Azure Role-Based Access Control (RBAC)
In our previous post, you were introduced to the basic concepts of cloud and also given a brief understanding about one of the most popular cloud service providers — Microsoft Azure. In this post and the subsequent posts, we are going to deep dive into Azure and understand some of its core features and services.
Suppose the IT infrastructure of your organization has been already hosted in Azure, the next important aspect of your infrastructure is to determine who gets to access what and how do I seamlessly implement it in Azure. This is where Azure Role-Based Access Control (RBAC), an in-built feature of Azure and our topic for today comes in handy. We are going to explain in detail what is Azure RBAC and how it helps in managing the access controls for your Azure services.
Table of Contents
- What is Azure RBAC
- Key concepts of RBAC
- Role assignments
- Practical implementation of RBAC
- Final Thoughts
1. What is Azure RBAC?
Azure RBAC is a built-in authorization system that helps in access management of Azure resources. Generally, RBAC is used for restricting network access based on the roles of individuals within an organization. It lets users have access to the information that is required to complete their job and restrict them from accessing information that does not pertain to them.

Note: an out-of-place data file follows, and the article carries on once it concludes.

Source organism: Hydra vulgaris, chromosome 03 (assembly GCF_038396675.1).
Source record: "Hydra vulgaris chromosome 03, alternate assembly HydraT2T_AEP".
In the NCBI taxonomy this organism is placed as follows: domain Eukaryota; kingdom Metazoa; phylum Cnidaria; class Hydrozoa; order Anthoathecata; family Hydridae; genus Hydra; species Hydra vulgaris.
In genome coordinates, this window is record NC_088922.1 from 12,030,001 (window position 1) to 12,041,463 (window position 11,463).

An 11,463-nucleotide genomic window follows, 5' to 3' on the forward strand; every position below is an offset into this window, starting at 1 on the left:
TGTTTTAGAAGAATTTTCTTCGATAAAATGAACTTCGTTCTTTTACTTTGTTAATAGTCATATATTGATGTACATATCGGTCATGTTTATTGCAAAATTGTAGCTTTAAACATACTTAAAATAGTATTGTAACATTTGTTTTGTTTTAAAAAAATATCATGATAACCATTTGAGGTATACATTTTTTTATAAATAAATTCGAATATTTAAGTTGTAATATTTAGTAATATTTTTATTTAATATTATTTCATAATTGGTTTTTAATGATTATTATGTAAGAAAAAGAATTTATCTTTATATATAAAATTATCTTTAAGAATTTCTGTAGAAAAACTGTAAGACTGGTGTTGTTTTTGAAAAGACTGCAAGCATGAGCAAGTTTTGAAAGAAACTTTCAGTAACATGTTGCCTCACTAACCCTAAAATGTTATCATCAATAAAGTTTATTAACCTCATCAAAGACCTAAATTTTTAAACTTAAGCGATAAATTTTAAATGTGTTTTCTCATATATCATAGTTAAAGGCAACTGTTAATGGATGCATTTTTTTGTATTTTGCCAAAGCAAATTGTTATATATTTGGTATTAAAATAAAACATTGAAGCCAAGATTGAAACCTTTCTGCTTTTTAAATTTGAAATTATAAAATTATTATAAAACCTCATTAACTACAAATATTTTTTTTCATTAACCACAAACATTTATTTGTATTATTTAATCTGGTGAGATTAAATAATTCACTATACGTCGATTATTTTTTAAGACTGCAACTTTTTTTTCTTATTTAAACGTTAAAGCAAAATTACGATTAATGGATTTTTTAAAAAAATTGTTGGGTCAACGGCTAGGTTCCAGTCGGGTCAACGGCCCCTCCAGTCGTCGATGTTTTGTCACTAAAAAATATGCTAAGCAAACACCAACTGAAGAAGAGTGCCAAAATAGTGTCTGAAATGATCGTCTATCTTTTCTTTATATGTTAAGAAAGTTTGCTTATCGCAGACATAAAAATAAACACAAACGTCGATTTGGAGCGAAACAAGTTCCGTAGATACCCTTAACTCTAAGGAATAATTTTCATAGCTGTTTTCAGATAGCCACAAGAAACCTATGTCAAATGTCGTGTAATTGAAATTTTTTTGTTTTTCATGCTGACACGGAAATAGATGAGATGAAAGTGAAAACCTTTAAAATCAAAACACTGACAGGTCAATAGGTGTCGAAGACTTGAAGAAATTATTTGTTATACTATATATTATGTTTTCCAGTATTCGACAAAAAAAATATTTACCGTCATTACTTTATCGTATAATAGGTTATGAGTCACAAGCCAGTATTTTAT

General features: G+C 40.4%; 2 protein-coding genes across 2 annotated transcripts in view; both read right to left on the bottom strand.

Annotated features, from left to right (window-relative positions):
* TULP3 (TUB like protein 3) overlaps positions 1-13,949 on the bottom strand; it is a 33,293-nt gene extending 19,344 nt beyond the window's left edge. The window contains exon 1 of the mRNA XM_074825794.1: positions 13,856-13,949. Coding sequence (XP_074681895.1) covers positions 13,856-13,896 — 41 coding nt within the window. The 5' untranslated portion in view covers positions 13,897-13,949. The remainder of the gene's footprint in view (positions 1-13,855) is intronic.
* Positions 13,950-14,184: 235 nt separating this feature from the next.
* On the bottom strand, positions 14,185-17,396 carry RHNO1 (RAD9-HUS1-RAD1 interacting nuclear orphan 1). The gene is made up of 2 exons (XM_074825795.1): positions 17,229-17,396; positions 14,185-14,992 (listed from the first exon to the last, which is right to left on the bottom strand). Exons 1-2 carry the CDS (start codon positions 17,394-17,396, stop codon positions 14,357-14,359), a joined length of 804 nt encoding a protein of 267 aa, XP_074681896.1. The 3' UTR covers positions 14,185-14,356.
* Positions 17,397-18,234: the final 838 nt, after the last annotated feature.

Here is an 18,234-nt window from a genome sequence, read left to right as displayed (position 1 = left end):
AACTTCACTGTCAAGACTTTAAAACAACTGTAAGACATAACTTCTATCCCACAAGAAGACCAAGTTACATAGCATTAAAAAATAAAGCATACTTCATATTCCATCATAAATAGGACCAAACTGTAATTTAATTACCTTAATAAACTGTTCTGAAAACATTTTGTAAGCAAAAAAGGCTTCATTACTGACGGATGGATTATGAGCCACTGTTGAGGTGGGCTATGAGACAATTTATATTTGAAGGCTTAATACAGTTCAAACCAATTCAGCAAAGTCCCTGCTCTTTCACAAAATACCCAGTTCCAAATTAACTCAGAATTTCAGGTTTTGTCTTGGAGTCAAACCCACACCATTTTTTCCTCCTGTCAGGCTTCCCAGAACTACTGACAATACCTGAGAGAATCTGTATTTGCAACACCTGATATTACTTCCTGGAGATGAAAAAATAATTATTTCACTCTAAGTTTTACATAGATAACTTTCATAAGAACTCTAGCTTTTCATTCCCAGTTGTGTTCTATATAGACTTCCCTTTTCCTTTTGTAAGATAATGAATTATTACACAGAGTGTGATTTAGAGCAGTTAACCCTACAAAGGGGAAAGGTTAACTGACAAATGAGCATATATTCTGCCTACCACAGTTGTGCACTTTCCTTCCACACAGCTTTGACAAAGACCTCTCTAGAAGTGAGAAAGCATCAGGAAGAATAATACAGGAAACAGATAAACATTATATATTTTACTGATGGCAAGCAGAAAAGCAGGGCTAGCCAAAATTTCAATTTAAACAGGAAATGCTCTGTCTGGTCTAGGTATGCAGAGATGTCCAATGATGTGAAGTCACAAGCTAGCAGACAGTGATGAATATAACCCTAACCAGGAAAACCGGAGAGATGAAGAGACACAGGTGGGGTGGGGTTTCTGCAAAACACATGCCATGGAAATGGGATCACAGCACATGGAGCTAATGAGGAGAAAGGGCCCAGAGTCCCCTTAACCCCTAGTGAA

Now that we have defined what RBAC is, let us understand a few basic Azure terminologies which we will use throughout our post.
1.1 Azure Subscription
Azure subscription is a logical bundle of Azure resources, which serves as a single billing unit for the resources that are present in that service. An Azure subscription can be mapped to only one account. However, an account can have multiple subscriptions.
1.2 Resource providers
Resource Providers typically provide the resources that can be used within a subscription. They also describe the applicable actions for each resource. Most of the resource providers are automatically registered to the subscription. If not, users can register them when required.
1.3 Resource group
A resource group is a central unit for the collection of resources that can be treated as one entity. It helps in automatic provisioning, monitoring, and helps in controlling all the resource members collectively.
2. Key concepts of RBAC
The below forms the three main concepts of RBAC.
2.1 Security Principal (Who needs access)
It refers to the entity that requires access to the Azure resource. The entity could be a:
- User (Person who has a profile in Azure Active Directory)
- Group (Set of users who are clubbed in Azure Active Directory)
- Service Principals (Represents the identities used by Azure service or application to access Azure resources)